The Spirit of God didn’t lead Jesus into the wilderness for forty days so he could prove he could give up meat on Fridays.  His time in the desert was one of great transformation; of life changing transformation.  In the three synoptic Gospels, Matthew, Mark, and Luke, Jesus’ ministry doesn’t begin in earnest until he has been baptized, spent his time in the desert and returned, as Luke puts it, “filled with the power of the Spirit.”  In the midst of this desert time, Jesus faced tests: to observe the frailty of his humanity; to be tempted in the essence of his divinity.  And he returned to Galilee changed.

This story shows that temptation hits us when we are weak.  Temptation waits until we are at our most vulnerable before offering us the easy way out.  For Jesus this was for food, for survival, for power.  The deceiver offers Jesus a path to kingship that doesn’t include the cross.  But Jesus knows better.  We are often tempted to these same things.  Tempted to plenty.  Tempted to power.  Certainly tempted to survival.  But Jesus teaches us that our only righteous path is to put our faith in God.  To have faith that the work we have to do is indeed worth it. 

Even after the wilderness, even after Jesus goes on to do miracles, to teach, to be transfigured and gain a following, the deceiver comes back.  Luke tells us that when the deceiver is rebuffed by Jesus in the wilderness, there is a retreat and waiting for the opportune time.  That might be Judas’ betrayal, that might be when Jesus is praying in the Garden of Gethsemane.  The point is our work in Lent, whether we give something up or not, isn’t about proving we can suffer minor inconveniences to remember Jesus’ suffering, it is about taking actions that show we put our trust fully in God and to the work God calls us as followers.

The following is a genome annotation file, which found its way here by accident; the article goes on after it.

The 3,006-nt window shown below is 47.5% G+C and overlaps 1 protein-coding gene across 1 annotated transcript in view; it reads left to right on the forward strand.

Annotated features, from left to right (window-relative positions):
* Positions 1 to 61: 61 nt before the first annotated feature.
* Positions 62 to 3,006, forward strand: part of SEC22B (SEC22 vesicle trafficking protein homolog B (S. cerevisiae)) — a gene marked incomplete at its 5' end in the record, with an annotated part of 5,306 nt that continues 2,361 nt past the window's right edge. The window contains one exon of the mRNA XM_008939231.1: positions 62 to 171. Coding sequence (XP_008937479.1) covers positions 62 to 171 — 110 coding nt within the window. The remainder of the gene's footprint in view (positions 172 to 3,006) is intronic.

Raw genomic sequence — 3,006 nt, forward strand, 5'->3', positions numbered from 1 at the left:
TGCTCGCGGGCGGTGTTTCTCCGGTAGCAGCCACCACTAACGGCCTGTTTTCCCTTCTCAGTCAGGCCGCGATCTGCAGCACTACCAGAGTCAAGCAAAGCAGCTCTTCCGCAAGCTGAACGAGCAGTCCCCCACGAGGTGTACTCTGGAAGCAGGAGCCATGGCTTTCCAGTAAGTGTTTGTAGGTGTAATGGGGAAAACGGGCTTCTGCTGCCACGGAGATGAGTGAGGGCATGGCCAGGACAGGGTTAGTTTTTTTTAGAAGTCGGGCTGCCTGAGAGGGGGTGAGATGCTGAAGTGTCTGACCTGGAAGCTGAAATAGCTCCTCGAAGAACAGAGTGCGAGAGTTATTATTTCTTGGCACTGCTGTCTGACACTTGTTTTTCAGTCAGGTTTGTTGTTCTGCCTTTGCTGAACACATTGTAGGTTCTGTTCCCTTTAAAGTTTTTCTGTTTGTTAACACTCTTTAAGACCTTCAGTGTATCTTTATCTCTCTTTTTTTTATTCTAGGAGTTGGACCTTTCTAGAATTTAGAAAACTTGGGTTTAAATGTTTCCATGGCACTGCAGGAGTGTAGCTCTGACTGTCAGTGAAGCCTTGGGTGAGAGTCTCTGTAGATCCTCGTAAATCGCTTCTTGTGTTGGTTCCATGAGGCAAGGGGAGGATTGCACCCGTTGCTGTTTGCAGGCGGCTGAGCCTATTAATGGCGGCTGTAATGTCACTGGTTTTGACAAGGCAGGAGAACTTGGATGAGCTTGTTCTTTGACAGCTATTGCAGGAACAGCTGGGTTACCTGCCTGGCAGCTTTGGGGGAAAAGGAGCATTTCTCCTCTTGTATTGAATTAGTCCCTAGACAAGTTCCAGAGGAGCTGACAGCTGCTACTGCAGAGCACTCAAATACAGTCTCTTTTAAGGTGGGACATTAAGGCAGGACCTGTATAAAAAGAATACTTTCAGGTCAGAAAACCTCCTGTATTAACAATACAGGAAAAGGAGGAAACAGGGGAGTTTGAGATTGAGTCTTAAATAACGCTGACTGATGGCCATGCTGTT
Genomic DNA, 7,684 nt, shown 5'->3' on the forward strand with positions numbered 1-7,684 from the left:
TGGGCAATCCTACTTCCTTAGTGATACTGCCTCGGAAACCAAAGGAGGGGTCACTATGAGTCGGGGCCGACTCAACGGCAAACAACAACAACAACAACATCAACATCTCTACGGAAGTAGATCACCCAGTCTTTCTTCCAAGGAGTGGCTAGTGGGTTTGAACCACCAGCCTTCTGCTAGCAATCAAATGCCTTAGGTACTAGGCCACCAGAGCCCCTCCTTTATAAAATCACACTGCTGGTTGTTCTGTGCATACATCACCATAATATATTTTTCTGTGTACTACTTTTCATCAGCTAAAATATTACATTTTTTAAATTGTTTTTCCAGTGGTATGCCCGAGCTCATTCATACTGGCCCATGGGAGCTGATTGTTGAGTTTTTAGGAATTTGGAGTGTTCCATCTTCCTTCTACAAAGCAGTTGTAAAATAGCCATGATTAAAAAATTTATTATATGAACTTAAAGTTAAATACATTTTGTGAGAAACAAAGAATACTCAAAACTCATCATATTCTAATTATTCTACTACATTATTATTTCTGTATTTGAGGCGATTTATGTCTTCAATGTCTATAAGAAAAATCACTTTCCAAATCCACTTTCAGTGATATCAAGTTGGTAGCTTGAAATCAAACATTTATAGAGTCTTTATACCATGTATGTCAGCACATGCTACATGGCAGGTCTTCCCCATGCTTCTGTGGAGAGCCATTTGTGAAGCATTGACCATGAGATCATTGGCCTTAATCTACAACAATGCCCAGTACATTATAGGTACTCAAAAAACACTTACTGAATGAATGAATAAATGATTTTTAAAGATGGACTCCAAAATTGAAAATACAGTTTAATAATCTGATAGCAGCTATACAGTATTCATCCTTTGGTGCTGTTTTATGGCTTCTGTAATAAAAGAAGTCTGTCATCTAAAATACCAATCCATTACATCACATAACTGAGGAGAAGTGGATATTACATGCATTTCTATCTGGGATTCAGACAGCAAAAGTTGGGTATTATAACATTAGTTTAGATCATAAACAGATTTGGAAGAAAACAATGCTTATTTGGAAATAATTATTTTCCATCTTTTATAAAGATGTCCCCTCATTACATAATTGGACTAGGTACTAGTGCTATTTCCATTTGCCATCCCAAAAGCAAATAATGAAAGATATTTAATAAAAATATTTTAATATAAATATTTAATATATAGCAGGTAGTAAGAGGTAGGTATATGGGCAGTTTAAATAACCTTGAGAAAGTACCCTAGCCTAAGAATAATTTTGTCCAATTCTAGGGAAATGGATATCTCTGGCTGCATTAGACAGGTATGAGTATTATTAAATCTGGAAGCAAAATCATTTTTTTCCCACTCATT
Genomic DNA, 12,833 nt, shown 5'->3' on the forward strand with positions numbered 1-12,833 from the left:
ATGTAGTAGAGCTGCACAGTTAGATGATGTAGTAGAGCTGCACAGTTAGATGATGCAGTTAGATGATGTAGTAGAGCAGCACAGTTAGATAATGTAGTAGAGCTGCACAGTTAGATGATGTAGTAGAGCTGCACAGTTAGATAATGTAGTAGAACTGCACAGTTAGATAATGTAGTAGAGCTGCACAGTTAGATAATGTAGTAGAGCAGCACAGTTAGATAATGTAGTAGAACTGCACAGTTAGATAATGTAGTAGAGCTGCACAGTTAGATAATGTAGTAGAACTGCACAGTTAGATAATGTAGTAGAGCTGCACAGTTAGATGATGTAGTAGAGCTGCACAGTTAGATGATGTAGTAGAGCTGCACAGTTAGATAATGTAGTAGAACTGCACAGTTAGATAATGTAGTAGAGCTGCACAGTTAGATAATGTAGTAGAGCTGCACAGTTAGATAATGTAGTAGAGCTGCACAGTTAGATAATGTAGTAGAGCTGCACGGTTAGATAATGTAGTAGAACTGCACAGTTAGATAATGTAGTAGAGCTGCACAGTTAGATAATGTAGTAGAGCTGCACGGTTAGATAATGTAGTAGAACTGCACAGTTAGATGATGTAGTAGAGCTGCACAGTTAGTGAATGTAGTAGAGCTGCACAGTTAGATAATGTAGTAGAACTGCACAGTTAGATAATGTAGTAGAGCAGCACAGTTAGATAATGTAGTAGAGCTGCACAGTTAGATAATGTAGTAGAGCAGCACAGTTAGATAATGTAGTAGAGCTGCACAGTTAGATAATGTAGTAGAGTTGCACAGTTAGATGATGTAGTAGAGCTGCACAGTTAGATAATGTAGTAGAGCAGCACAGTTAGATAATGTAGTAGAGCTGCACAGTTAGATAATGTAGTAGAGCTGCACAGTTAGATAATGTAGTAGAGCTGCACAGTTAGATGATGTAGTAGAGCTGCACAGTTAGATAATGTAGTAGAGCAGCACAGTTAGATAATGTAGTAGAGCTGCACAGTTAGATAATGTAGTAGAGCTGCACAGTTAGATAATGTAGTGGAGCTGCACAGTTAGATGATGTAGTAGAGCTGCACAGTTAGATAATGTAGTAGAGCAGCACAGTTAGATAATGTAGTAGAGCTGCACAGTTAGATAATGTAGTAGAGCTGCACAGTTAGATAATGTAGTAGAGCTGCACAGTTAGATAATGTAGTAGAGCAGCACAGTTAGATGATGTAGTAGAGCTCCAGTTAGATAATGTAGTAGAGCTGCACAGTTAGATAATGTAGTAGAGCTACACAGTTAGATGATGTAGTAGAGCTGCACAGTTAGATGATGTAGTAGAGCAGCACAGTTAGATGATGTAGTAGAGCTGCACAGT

So here’s my challenge to you.  Make this Lent one of life changing transformation.  Make it count.  Be present and intentional in whatever discipline you decide to take on.  Use this time to reset or shore up the foundation of your spiritual life; of your relationship with God, and your relationships with the people around you.  Don’t give something up for Lent because that’s what you do.  In fact, don’t give anything up at all if that isn’t going to help you grow.  Personally, I usually don’t give any one particular thing up for Lent anymore.  My practice is instead to begin reshaping my life, putting my mind back to God.  To use this time to once again refocus.  Let’s be honest, life happens.  We get busy, we get distracted, because we are human we fail at leading that perfect life.  So for me it is a reminder to clear it all away, to start intentionally rebuilding and repairing every part of my spiritual life, hopefully to make a lasting impression on myself.  I don’t expect that I will ever fully arrive at that perfect life; in fact I don’t think that is possible in our human existence.  But, we are given the opportunity to always strive a little more.  To change, to grow, and to continue throughout our life, reshaping what that looks like.

So let me leave you with this.  When you, in forty days, emerge from the desert, will you be forever changed?  Will you have made a difference in your life?  Will you have done what was needed to prepare your heart and mind for that Easter vision, for the Risen and Triumphant Christ?  Will you be ready to set to work in the ministries you are called, filled with the Holy Spirit?  That is my prayer and my hope.  That each of you will find something in this desert time to prepare the way of the Lord.